An average person on the street now asks the question whether the Islamic Banking concept is one way of taking advantage of their faith. For the purists, the question goes even further — they see a vague line separating conventional and Islamic banking.
We know that the main selling point is that it is Sharia compliant. It adheres to prohibition of interest and avoids doing business with forbidden sectors such as alcohol and gambling. But how really compliant the industry is?
To some customers, the vagueness is even more when they open an account in the Sharia compliant banking system where the validity of the operation is unclear. They want to deal with genuine Islamic banking, not with a concept that is a mirror image of the existing set of rules already used by conventional banking.
To start with, the Islamic banking's benchmark is LIBOR, which is an interest-based concept, developed years ago. It needs to develop its own and not copy existing structures which are not Sharia compliant. For many people who I talked to here in
For example, investors in Sharia compliance instruments struggle to find meaning in words like Sukuk (Islamic bonds). For that matter, the so called experts of sharia compliance have failed to restructure Sukuk from conventional operation to Islamic.
Currently, there are some
Authentic Sukuk issues should involve the company targeting investors first with a business proposal and inviting them to invest in the company or project. The company would also say how much it expected to generate from the project and the size of a potential return, payable regularly.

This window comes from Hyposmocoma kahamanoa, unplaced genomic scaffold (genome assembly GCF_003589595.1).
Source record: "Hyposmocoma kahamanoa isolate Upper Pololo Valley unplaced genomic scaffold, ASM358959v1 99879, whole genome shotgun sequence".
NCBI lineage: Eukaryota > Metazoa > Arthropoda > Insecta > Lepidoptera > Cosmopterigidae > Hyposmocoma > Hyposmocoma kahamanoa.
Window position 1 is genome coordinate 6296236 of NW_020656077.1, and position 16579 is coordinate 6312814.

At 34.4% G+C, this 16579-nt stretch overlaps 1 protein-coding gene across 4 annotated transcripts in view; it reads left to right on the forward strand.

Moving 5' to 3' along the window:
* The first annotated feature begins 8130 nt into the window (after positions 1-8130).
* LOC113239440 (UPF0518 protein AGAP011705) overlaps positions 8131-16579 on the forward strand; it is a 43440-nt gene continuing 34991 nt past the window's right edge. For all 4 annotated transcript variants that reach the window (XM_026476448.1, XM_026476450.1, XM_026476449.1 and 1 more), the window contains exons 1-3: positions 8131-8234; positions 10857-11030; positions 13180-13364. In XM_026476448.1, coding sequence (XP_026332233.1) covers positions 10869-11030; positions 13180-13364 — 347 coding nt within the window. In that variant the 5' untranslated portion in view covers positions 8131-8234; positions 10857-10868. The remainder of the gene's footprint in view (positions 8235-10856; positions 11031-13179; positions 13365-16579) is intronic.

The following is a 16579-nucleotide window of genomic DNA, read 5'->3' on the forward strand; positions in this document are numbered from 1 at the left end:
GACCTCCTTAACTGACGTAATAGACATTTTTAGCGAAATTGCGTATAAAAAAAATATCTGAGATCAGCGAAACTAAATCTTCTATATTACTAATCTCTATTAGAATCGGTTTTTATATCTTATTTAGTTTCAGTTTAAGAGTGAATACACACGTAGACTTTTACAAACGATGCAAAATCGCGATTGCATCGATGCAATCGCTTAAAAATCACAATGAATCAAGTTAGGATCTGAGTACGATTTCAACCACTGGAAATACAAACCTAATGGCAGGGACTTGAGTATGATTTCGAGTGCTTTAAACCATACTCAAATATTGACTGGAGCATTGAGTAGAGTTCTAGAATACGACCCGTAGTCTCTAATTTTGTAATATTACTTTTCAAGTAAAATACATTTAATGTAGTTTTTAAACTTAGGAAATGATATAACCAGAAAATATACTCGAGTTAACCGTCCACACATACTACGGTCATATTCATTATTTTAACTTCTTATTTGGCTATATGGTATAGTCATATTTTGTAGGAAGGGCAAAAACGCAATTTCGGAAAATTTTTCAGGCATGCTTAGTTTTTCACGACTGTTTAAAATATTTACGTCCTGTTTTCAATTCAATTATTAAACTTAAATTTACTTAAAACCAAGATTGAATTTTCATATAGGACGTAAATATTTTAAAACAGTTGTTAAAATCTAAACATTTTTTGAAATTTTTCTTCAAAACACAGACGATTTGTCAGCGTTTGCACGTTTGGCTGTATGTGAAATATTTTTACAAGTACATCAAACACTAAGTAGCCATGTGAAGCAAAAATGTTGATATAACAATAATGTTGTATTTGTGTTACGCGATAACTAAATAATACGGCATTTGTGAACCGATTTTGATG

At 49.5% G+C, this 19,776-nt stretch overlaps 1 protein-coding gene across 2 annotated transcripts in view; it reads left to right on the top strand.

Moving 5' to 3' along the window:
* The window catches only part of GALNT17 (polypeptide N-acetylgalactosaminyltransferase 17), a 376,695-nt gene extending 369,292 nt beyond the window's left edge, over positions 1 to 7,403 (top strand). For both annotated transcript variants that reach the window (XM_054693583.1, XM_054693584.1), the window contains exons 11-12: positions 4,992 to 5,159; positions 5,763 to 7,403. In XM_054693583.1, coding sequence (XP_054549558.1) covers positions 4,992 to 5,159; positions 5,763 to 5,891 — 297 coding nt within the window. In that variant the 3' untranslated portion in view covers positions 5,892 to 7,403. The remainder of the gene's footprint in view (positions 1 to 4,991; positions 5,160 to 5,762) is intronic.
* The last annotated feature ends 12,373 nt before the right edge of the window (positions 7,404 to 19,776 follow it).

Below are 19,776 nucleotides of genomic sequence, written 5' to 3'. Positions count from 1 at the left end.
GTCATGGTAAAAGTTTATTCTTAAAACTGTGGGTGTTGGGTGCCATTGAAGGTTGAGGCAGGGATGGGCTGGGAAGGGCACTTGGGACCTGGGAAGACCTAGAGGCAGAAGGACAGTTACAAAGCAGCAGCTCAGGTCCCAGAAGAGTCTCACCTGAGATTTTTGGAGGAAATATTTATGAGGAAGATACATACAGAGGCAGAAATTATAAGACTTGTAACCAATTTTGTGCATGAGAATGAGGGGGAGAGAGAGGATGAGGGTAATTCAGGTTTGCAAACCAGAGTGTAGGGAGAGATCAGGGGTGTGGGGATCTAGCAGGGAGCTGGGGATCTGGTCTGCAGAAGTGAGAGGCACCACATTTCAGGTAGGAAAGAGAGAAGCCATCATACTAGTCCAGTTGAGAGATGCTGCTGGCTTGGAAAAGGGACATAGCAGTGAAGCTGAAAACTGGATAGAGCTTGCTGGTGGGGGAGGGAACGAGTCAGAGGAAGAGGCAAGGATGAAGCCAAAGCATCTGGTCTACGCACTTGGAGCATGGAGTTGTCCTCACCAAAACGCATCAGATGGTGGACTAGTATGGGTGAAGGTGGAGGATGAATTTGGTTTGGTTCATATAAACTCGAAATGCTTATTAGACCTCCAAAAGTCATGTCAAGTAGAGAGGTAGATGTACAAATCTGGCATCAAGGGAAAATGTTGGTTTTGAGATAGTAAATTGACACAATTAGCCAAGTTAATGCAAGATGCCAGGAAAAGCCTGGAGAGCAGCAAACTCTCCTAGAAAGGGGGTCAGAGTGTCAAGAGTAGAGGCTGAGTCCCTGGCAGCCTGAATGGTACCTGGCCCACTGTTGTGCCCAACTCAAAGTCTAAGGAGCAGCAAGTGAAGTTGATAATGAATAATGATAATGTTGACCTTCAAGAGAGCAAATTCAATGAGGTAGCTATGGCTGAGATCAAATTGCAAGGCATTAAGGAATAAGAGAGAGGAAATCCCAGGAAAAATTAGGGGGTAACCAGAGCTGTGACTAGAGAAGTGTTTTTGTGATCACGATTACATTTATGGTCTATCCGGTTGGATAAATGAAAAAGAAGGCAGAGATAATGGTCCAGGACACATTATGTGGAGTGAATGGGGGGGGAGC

This will interest many first-time investors in
Another thing is that different countries have some variations of Islamic banking which adds to further confusion for the customers. For example, conflicts of Fatwa (legal opinions of religious scholars). The Sharia procedures of the same product differ among banks around the world. There is no consistency and it seems as if one Islamic bank claims to be more compliant than the other. We already see these differences right here in
There are interbank disputes in the country involving sharia compliance, like problems with syndicated finance which customers are not aware of. The lack of standardisation and coherence within the Islamic banking will be a test not only for the faith of customers but their intelligence. Transparency about where exactly Islamic banks are getting the funds from and where they invest the customers' deposits is another issue.
Customers are also wary of the Islamic banking products offered by conventional financial institutions in the so called Islamic windows. It is an operational schizophrenia where one hand holds what is deemed as Sharia compliant and the other as non-Islamic.
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